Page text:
Because cachexia is usually a side effect of an underlying medical condition, the focus should instead be on preventing these conditions whenever possible. Some conditions such as COPD or AIDS may be preventable for some people. However, other conditions such as cancer, rheumatoid arthritis, or Crohn's disease are largely unavoidable.
What is cancer anorexia cachexia syndrome?
Cancer-related anorexia/cachexia syndrome (CACS) is a condition seen in cancer patients that results in muscle and fat loss associated with cachexia.
According to one study, an estimated 15 to 40 percent of patients with cancer experience significant weight loss associated with cachexia. Unfortunately, weight loss due to excessive cytokines is associated with a poor outlook and early death.
Symptoms of CACS include:
When a person has cancer, the tumor cells may release cytokines that reduce a person's appetite. Treatments for cancer, such as chemotherapy and radiation, can also affect appetite. When a person doesn't eat enough and also has inflammatory compounds present, fat and muscle start to waste away. As a result, the cancer cells start to use up a person's energy.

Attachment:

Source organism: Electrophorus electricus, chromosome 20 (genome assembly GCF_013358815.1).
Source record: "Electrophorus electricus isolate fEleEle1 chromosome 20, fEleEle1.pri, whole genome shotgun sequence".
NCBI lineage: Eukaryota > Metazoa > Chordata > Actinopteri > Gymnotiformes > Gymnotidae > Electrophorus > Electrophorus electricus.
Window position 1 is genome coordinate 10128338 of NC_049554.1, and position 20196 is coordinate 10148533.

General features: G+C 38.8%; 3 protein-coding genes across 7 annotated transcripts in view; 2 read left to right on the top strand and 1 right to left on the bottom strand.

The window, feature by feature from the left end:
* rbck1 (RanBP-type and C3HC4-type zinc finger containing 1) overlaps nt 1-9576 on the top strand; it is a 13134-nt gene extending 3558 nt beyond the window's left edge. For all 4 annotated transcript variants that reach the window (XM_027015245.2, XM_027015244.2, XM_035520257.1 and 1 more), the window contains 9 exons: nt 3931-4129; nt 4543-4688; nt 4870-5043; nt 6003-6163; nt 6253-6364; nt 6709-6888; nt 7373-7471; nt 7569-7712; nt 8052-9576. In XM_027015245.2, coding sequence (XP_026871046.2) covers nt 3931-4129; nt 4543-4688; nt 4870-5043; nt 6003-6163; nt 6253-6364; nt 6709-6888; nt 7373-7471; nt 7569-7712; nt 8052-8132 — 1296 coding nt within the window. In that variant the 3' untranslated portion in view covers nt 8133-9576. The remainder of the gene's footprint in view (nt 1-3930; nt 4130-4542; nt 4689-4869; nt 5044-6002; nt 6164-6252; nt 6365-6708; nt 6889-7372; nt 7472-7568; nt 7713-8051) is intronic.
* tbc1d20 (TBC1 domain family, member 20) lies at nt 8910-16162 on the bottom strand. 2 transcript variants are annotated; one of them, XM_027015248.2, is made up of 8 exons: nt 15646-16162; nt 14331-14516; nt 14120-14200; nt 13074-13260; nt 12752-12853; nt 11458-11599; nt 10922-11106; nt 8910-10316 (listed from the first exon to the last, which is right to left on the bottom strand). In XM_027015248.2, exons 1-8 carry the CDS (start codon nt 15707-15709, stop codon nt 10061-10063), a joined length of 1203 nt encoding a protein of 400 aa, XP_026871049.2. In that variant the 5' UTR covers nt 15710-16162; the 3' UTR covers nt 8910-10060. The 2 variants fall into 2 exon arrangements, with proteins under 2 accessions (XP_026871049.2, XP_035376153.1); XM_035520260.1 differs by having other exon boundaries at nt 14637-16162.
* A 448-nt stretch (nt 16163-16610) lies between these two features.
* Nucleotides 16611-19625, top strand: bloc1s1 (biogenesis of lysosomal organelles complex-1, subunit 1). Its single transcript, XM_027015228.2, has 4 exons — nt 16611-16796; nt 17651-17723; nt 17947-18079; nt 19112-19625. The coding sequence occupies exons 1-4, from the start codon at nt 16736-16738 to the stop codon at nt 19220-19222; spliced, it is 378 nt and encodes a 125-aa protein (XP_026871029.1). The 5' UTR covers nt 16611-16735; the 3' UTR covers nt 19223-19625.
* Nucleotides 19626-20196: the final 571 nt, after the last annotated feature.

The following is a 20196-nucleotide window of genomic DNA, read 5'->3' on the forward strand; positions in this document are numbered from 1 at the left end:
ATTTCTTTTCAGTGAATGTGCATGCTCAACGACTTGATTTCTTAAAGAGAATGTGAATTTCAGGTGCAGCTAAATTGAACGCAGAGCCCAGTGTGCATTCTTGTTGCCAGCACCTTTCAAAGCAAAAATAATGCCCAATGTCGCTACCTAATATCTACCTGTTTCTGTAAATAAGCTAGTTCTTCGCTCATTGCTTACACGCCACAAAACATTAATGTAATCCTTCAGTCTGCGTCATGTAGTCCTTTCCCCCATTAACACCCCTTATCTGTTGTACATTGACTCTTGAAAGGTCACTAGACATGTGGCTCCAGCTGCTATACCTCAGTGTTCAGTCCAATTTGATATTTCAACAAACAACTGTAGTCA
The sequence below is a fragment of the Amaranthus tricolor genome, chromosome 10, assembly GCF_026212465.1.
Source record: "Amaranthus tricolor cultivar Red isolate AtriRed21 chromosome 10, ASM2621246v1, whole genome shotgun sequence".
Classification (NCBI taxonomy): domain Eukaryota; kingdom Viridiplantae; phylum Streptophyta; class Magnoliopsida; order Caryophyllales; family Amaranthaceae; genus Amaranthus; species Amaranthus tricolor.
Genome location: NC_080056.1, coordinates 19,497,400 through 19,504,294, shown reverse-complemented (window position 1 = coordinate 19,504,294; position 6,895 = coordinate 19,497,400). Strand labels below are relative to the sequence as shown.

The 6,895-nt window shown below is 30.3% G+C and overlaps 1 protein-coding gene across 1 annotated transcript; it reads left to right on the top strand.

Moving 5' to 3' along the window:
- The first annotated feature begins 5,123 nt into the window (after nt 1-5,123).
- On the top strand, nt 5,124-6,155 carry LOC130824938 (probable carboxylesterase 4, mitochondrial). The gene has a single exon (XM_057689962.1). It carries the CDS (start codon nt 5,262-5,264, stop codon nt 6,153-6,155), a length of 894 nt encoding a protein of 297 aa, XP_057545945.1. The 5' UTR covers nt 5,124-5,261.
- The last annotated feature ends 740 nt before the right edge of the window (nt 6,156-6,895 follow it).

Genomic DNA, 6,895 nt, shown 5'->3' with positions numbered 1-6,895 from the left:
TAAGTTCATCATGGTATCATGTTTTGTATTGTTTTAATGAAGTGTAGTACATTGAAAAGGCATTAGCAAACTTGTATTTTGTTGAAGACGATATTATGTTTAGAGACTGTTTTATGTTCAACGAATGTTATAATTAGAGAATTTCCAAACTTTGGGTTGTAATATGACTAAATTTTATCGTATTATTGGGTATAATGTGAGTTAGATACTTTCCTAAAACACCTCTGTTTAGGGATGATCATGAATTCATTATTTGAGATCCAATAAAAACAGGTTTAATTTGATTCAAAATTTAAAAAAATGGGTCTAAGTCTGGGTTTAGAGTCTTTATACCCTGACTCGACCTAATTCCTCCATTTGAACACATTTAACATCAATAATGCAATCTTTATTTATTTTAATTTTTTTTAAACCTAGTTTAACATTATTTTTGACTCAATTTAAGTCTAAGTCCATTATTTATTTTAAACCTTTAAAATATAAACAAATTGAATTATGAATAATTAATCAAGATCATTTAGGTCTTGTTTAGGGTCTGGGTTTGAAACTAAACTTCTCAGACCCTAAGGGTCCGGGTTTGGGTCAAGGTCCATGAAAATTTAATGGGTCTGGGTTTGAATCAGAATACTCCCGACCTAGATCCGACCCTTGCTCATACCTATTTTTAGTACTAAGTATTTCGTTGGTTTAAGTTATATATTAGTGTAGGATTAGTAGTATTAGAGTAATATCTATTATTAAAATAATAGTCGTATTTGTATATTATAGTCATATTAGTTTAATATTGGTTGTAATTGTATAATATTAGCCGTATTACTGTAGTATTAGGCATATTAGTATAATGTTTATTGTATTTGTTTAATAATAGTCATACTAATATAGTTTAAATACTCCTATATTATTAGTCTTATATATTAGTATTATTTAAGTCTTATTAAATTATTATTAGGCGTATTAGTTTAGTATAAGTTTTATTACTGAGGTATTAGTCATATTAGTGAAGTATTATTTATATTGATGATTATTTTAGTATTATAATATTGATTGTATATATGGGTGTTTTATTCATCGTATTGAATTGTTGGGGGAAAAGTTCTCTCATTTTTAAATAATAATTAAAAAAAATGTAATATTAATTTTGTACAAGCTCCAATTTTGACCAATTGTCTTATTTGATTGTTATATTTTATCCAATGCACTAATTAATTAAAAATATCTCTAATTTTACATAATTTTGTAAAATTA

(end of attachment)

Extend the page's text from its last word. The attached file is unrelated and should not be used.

Treatments for CACS are similar to those of cachexia treatments for other conditions. Intervening as soon as possible to reduce the effects of cachexia can help to reduce the serious effects it has on people with cancer.
Sometimes, when a person is in the advanced stages of cancer, a doctor may recommend palliative care. Palliative care is a shift from trying to treat or cure the disease and instead focuses on making a person comfortable and enhancing their quality of life.
Although the decision to switch to a palliative care mindset can be a difficult one, it can often provide peace and additional support to a person in the final stages of their life.
According to the Ohio State University, an estimated 80 percent of patients with advanced cancer have CACS. The condition is estimated to be the cause of anywhere from 20 to 40 percent of all cancer deaths.